Melinda and Belinda, 53, of North Carolina have attended Twinsdays every year since 1990. Melinda has a rounder face and is more reserved than her sister, who also prefers Dr. Pepper.
Paul and Patrick (born 17 minutes later), 60, from Pittsburgh, Pa. are political opposites. Paul is right handed and a centrist Trump supporter, while Patrick is left handed and left of center. It was a process to bridge those differences, they said, although their arguments were never personal.

They sing together in the center section of a choir at a predominately African American Baptist church and both served a stint in the Navy.
Linda and Laura, 41, of Sheffield, Ohio, have attended this festival every year since they were 3 years old. Linda's more outgoing and her sister more athletic.
"I have a scar, that's about it," said Erin, 26, from Portland, Mich. on the differences with her twin sister Alyssa. They attended Twins Days for their 5th time.
Lorretta and Lorraine, 62, have lived together in Pittsburgh for 20 years. Both have boys and are divorced. Both are in education. Both drive the same color Hyundai Elantra. Lorretta suffered a burn on her arm when she was young, otherwise I cannot tell them apart.
Lisa and Julie, 33, from Atlanta, Ga. and Columbus, Ohio, are both teachers. Lisa has bigger eyes and is "bolder," "more domineering," and "more explosive when she's upset," as Julie the peacekeeper explains.
Sean and Maeve, 22, live on opposite coasts. Maeve is on her last year of art school in NYC and brought her 4x5 camera to shoot some black-and-white portraits of Twins Days attendees. Her sister lives in Santa Cruz, Calif. and is more on the science side of things. The pair, attending the festival for the first time, gets hung up on comparisons, whether dress or competitiveness.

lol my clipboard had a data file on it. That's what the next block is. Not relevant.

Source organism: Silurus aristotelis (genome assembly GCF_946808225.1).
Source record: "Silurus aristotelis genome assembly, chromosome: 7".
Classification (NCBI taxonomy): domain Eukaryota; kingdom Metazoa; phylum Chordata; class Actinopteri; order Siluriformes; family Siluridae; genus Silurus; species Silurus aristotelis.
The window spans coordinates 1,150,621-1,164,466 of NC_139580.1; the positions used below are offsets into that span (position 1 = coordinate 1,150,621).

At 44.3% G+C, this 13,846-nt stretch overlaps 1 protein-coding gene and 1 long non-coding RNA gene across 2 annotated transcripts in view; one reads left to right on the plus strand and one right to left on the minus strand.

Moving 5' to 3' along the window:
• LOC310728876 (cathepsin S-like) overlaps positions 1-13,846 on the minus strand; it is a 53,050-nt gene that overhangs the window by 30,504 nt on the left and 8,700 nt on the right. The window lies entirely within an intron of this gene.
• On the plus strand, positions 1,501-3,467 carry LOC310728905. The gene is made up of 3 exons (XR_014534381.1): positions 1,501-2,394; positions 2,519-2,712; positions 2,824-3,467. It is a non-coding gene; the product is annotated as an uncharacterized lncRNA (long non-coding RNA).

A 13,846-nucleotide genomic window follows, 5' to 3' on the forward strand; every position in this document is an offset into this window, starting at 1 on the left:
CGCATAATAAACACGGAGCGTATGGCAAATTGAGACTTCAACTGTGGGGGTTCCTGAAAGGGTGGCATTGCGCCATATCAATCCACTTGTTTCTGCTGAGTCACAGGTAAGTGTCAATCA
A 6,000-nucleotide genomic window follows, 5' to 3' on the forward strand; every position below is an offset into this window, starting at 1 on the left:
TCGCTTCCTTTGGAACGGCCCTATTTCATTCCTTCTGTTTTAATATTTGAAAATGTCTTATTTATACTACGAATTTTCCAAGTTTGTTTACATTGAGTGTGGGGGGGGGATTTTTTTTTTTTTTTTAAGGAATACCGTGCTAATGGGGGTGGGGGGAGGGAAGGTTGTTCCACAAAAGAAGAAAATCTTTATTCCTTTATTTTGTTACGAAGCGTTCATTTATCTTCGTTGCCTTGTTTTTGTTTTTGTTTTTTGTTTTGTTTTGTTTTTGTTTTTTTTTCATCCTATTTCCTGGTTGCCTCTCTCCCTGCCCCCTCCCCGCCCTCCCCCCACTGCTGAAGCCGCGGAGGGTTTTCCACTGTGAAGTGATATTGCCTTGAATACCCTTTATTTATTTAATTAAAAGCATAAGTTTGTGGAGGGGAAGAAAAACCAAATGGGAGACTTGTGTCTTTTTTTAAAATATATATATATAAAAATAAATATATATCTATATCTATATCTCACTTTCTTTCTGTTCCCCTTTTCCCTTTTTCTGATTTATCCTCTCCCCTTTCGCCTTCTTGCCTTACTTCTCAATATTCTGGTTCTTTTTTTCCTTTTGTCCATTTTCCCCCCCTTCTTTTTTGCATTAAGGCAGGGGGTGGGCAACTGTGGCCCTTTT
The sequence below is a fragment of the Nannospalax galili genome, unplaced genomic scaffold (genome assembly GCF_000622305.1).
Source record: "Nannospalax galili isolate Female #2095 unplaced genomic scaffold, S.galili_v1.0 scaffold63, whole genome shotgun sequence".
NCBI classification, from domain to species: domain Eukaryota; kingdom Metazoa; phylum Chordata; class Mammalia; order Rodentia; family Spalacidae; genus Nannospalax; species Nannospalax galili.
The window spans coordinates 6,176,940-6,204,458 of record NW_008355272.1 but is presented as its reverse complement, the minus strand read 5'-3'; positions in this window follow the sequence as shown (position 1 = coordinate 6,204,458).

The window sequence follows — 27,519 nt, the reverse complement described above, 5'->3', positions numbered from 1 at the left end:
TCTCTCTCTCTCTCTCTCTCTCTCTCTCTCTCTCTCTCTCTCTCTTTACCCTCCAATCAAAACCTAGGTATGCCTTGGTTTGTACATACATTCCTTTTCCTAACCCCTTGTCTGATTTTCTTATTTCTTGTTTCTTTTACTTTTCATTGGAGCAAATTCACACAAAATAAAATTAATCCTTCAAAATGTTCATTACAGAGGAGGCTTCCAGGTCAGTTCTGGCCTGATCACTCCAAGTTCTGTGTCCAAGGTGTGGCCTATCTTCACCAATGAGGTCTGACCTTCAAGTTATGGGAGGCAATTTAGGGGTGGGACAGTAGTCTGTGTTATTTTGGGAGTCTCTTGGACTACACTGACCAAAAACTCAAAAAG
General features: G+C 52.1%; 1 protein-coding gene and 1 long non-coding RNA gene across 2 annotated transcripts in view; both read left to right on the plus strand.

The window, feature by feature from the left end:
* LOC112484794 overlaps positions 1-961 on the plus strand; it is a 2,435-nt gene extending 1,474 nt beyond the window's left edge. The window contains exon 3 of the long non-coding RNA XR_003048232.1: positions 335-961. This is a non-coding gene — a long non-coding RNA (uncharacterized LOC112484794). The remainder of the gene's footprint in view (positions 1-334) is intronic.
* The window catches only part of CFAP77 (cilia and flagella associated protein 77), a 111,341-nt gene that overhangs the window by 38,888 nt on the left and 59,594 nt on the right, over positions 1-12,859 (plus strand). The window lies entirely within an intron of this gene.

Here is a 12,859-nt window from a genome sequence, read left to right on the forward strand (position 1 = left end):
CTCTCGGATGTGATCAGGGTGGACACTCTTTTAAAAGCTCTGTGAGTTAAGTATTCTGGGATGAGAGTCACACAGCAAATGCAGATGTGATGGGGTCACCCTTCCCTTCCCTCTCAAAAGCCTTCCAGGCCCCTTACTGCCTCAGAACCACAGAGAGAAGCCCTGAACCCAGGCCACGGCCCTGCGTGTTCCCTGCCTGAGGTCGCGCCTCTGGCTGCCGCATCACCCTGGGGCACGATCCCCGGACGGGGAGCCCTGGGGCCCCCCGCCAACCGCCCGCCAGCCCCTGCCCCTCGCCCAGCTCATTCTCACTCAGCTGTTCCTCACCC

Left-handed Ronald and right-handed Donald, from Fayetteville, N.C. and Fort Worth, Texas. One of the brothers is friendlier, more relaxed, and a "little more tart" than the other.
Jack and John, 67, who live in Illinois and Nevada, attended Twins Days together for the 19th time. They admitted secretly switching classes in high school and even girlfriends. "You didn't seem yourself Saturday night" one quipped. Both are pilots, into golf, and prefer blondes.
Tara and her sister Cara, traveled from Michigan for their 8th Twins Days festival. They were nursing their newborns while Cara was described as a bit of a hippie and Tara a "fancy nancy." I've lost track which said this, but "she's kind of the bitchy one" also came into the equation.
Jerry and John live in Ohio and sang the National Anthem to start one of the Twins Days festival talent shows. "Jerry's a black sheep that moved away," said John who lives 60 miles away from him in their hometown.
Right-handed Danielle, 26, is 30 seconds older than her left-handed sister Elise. The pair, from Mansfield, Ohio, described Danielle as having a rounder face, while Elise is more outgoing.
Chris and John, 51, government workers from Cincinnati and Pittsburgh who've attended Twins Days for 20 straight years, married their wives months apart. Their baby girls were born months apart, then their boys also. Chris is the more disciplined one.
Reagan and Jack, 9, of Lenoir City, Tenn., attended Twins Days with their family. Reagan was described as timid and shy, yet a talker who likes to ride his bike. While his brother is more competitive and outgoing. Their father said when they come out of the pool or bathtub, or even from the side, he can't always tell them apart.
Carlie and Rachel Knott, 10, of Somerset, Pa., have attended Twins Days every year since they were born. Their mother pointed out a mole on each of their necks, which at first appears identical, yet one is placed an inch forward than the other (see that on my Instagram). The pair donned medals from one of this year's "most identical" competitions at the festival (there is also "least identical" judging).